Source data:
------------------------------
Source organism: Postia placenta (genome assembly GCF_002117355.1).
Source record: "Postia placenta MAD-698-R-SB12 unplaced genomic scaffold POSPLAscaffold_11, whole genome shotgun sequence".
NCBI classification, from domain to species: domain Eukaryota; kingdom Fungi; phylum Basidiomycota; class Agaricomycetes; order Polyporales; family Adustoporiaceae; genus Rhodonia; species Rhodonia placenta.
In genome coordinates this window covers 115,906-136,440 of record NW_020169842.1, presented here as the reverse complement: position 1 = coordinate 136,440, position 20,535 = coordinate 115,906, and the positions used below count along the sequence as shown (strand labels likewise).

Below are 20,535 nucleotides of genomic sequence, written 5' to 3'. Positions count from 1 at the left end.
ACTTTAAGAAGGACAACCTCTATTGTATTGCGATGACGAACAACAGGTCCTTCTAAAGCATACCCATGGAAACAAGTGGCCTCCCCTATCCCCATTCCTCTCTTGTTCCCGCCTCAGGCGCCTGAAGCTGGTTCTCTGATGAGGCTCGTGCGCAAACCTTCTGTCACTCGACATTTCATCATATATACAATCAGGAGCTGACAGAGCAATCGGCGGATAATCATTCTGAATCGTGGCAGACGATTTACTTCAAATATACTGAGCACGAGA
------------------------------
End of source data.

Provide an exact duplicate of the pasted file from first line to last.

Source organism: Postia placenta (genome assembly GCF_002117355.1).
Source record: "Postia placenta MAD-698-R-SB12 unplaced genomic scaffold POSPLAscaffold_11, whole genome shotgun sequence".
NCBI classification, from domain to species: domain Eukaryota; kingdom Fungi; phylum Basidiomycota; class Agaricomycetes; order Polyporales; family Adustoporiaceae; genus Rhodonia; species Rhodonia placenta.
In genome coordinates this window covers 115,906-136,440 of record NW_020169842.1, presented here as the reverse complement: position 1 = coordinate 136,440, position 20,535 = coordinate 115,906, and the positions used below count along the sequence as shown (strand labels likewise).

Below are 20,535 nucleotides of genomic sequence, written 5' to 3'. Positions count from 1 at the left end.
ACTTTAAGAAGGACAACCTCTATTGTATTGCGATGACGAACAACAGGTCCTTCTAAAGCATACCCATGGAAACAAGTGGCCTCCCCTATCCCCATTCCTCTCTTGTTCCCGCCTCAGGCGCCTGAAGCTGGTTCTCTGATGAGGCTCGTGCGCAAACCTTCTGTCACTCGACATTTCATCATATATACAATCAGGAGCTGACAGAGCAATCGGCGGATAATCATTCTGAATCGTGGCAGACGATTTACTTCAAATATACTGAGCACGAGA